These recommendations come from dozens of lawyers practicing in tenants and housing law, criminal defense, civil rights, consumer law and a other areas of public interest law.
Most of their clients are poor, working class and people of color and the recommendations are based on whether they feel their clients can get a fair trial in front of these judges.
Q: How is the list compiled?
A: A number of individuals in the progressive Chicago legal community solicit recommendations from trusted lawyers known through their personal and professional networks. The lawyers are encouraged to respond based on their actual experience with the judge in the court room and that judge’s rulings.
Some lawyers simply respond with “Yes” or “No” for judges they are familiar with, while others provide detailed information and opinions about the judges, at times referencing specific instances or cases.
Q: Why is the recommendation section blank for some judges?
A: That means that the judges who contributed to the list did not have any experience with those judges or input to add.
Q: What does it mean if it says “Mixed”?
A: That means that some of the lawyers responded with a “yes” recommendation and others responded with “no.”
Some lawyers may express ambivalence about a particular judge, stating some positive characteristics, along with negative ones. If the only feedback on a particular judge is ambivalent, they may be listed as “Mixed.”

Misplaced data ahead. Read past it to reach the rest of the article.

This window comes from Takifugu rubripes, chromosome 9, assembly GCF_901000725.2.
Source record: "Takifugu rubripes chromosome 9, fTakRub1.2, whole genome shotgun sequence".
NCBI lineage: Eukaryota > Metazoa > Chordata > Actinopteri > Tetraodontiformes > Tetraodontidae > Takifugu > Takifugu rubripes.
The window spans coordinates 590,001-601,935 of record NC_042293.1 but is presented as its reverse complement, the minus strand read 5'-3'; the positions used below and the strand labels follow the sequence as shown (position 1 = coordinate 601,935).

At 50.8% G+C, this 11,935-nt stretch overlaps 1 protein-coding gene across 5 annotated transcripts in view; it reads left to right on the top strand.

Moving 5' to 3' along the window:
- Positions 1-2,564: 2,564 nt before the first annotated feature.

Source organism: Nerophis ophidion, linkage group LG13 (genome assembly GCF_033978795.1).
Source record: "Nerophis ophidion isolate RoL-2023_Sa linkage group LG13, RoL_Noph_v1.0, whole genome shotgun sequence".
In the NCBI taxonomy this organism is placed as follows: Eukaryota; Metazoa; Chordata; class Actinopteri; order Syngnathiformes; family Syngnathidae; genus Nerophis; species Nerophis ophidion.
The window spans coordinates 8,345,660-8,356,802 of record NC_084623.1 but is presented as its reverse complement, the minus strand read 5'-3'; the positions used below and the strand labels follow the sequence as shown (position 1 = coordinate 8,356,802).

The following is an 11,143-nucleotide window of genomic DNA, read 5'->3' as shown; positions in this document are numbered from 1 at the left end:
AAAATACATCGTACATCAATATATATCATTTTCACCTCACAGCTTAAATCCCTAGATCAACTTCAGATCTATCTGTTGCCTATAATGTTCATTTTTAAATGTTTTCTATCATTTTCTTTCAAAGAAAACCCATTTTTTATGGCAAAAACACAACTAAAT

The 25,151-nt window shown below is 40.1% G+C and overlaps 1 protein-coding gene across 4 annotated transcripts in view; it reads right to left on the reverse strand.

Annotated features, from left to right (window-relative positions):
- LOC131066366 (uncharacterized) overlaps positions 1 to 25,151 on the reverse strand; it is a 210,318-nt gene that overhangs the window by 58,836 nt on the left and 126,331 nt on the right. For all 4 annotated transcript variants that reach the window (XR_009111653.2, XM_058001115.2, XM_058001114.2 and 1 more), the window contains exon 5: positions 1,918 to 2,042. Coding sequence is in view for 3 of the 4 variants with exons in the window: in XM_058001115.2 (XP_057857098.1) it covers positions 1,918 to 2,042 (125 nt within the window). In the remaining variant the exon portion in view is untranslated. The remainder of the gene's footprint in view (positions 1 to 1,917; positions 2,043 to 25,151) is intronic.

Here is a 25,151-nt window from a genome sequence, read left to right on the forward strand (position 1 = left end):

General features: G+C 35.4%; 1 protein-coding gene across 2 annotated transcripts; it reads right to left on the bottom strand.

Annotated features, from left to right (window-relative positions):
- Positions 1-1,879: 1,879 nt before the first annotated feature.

Q: Why is this list not attributed to specific individuals or organizations?
A: Most of the lawyers who contribute their input for this list appear before these judges regularly. If a lawyer is perceived as making a negative recommendation of a judge, that judge could hold it against the lawyer and their clients. For that reason, the sources of the input and their affiliations are kept anonymous.
Q: What’s wrong with the recommendations from the various bar associations?
A: There is nothing wrong with those recommendations. The attorneys who contribute to this list just have a particular perspective and a more discriminating analysis.
The bar associations generally establish whether someone is qualified to be a judge. This means that they are knowledgeable about the law, have a reasonable temperament, are experienced, demonstrate integrity, etc.
This means, for example, that a judge in criminal court could consistently show a pro-prosecution/pro-police bias and still be “Qualified” or “Recommended” by the bar associations, so long as their rulings are legally sound and they don’t express their bias in an explicit or hostile manner. In contrast, that same judge would be listed as “No” on this list, based on the input from public defenders and private criminal defense attorneys. The same is true of judges who are biased toward landlords over tenants or corporations over poor individual litigants.